Booksellers and Public Transportation

[editor’s note: I scanned this post and wondered what this had to do with bookselling, even considered asking Brian to send something else. Then I read it, soaked it in. This neat little article sums up why I became a bookseller in the first place – to get back to a real life, a relaxed life. Hope you enjoy it.]

by Brian Webster


Now why would I do this?
Because yesterday I had to go downtown Atlanta in the rush hour. A whole hour and fifteen minutes in
traffic! I fumed as I looked around at my fellow drivers. Few saw me and merely shrugged their
shoulder as if to say “that’s life”. A few glared at me as if somehow I might be at fault and I wondered
how they would be when they arrived. I pitied the poor minions they oversaw or their frustration at the
boss when he demanded “Where have you been?”
I’m glad I only had to do it once.
In my past I lived in England in a small town called Marlow, about forty miles outside of London.
My morning commute took a ten minute walk to the Railway Station, where I caught the local train to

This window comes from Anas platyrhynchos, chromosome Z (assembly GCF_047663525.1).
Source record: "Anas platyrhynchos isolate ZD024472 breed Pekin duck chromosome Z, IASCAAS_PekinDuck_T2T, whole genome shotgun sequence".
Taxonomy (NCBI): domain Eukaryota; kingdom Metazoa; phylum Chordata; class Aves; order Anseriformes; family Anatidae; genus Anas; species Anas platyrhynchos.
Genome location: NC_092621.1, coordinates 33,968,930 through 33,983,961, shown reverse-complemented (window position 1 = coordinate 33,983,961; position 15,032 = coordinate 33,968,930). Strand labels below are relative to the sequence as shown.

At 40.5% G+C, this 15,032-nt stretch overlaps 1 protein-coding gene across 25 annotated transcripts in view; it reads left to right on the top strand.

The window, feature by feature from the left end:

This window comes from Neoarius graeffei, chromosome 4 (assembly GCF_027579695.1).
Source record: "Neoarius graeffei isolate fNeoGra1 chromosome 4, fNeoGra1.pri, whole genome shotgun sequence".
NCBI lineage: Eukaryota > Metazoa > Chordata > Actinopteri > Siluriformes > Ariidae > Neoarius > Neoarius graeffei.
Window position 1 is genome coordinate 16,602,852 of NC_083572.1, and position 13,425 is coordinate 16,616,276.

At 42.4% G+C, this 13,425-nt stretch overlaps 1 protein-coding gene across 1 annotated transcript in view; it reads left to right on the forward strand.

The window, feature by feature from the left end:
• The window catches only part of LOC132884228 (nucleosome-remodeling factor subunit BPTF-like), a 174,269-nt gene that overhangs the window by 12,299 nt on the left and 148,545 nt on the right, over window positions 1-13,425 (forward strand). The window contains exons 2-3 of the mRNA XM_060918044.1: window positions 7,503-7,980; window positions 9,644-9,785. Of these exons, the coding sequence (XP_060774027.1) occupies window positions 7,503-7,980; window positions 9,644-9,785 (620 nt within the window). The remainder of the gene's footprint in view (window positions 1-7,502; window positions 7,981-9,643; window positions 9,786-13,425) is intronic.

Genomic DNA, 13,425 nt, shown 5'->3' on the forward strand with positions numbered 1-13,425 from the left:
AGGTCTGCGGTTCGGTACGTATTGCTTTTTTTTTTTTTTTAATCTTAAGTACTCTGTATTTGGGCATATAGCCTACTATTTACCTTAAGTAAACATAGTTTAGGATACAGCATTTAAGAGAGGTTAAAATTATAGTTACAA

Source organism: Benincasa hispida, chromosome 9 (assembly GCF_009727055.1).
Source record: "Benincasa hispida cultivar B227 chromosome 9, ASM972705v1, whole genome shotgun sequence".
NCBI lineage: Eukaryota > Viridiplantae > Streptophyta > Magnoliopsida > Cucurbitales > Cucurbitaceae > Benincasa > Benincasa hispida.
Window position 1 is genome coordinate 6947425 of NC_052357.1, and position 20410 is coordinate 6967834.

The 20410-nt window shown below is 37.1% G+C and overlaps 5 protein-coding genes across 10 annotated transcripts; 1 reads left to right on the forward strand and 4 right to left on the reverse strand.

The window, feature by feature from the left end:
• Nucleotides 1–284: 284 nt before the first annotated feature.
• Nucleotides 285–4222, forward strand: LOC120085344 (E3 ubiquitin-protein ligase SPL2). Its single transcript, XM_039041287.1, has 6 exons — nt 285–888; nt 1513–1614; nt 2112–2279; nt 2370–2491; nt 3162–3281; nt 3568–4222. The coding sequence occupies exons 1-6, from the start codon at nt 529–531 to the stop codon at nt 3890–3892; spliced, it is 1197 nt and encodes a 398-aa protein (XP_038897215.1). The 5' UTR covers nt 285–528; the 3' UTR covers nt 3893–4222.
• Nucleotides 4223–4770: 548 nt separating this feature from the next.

the main line station. I carried a book to read and the Morning paper with the crossword puzzle. If I
finished the puzzle I had the book.
I changed trains for the express to London and ordered a coffee and took out whatever I had for the day.
Perhaps it was a Novel or perhaps another type of volume. Once in Town I walked for a couple of
minutes, to get to the stop where my bus that took me to the door of my office.. Usually between a
couple of minutes and seven minutes. There are tons of busses Of course I had other options. I could
chat to other passengers, since we all had nodding acquaintance, or even make up a four for bridge. I
could, if I had wanted to, bring out my laptop and work, but I preferred relaxing before the facing the
labor of the day.
Time taken? Forty five minutes.
Mood on arrival. Excellent and calm.
On the return trip I could go to the Bar car and imbibe a beer or two or continue with my book. It gave
me plenty of time to relax from my cares of the day and a nice gentle ten minute walk to finish my trip.
If I had a bad day the ride would have calmed me and I would not take the evils of the office onto her
So follow me, my bookelling friends. Lead the unlettered and benighted from the land of anger and
frustration to that of calm and relaxation.
Mayhap the books they buy to read on the trip could be yours!
I might add that we would be heroes to the Newspaper.
Their Circulations would soar when the public used Public Transportation.
No more breakfasts with a quick look at the TV news while they ate or answered answered questions
for the family.
A Leisurely walk with ones paper under ones arm, and 30 minutes or more idly reading the Paper, a
stressless trip and into the office!
Wc could be heroes!

W.H. Smith 1907, Crystal Palace Station

5 thoughts on “Booksellers and Public Transportation”